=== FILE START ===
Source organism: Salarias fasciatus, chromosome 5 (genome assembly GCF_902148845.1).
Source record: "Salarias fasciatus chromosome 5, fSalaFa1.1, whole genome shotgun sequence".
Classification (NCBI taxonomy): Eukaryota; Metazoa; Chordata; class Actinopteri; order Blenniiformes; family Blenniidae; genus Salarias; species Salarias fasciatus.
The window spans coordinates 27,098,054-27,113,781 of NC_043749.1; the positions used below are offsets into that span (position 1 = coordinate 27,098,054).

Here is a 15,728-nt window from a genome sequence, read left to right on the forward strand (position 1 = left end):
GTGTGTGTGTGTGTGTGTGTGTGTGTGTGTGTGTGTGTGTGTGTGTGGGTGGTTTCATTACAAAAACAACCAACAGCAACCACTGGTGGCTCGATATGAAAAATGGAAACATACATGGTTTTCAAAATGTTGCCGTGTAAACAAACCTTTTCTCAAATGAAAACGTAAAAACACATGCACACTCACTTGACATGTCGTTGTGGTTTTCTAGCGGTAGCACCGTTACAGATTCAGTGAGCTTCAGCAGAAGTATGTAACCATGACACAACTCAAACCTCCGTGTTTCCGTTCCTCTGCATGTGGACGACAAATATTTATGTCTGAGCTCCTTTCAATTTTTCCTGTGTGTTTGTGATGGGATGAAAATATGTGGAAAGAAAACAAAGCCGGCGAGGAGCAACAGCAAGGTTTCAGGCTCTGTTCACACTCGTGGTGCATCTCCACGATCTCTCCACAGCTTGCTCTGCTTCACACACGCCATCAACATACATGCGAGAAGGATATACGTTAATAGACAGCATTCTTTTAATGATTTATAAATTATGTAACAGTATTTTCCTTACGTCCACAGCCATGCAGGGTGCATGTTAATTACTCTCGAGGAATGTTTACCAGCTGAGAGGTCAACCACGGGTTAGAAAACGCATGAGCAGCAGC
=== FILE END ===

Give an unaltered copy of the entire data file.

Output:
Source organism: Salarias fasciatus, chromosome 5 (genome assembly GCF_902148845.1).
Source record: "Salarias fasciatus chromosome 5, fSalaFa1.1, whole genome shotgun sequence".
Classification (NCBI taxonomy): Eukaryota; Metazoa; Chordata; class Actinopteri; order Blenniiformes; family Blenniidae; genus Salarias; species Salarias fasciatus.
The window spans coordinates 27,098,054-27,113,781 of NC_043749.1; the positions used below are offsets into that span (position 1 = coordinate 27,098,054).

Here is a 15,728-nt window from a genome sequence, read left to right on the forward strand (position 1 = left end):
GTGTGTGTGTGTGTGTGTGTGTGTGTGTGTGTGTGTGTGTGTGTGTGGGTGGTTTCATTACAAAAACAACCAACAGCAACCACTGGTGGCTCGATATGAAAAATGGAAACATACATGGTTTTCAAAATGTTGCCGTGTAAACAAACCTTTTCTCAAATGAAAACGTAAAAACACATGCACACTCACTTGACATGTCGTTGTGGTTTTCTAGCGGTAGCACCGTTACAGATTCAGTGAGCTTCAGCAGAAGTATGTAACCATGACACAACTCAAACCTCCGTGTTTCCGTTCCTCTGCATGTGGACGACAAATATTTATGTCTGAGCTCCTTTCAATTTTTCCTGTGTGTTTGTGATGGGATGAAAATATGTGGAAAGAAAACAAAGCCGGCGAGGAGCAACAGCAAGGTTTCAGGCTCTGTTCACACTCGTGGTGCATCTCCACGATCTCTCCACAGCTTGCTCTGCTTCACACACGCCATCAACATACATGCGAGAAGGATATACGTTAATAGACAGCATTCTTTTAATGATTTATAAATTATGTAACAGTATTTTCCTTACGTCCACAGCCATGCAGGGTGCATGTTAATTACTCTCGAGGAATGTTTACCAGCTGAGAGGTCAACCACGGGTTAGAAAACGCATGAGCAGCAGC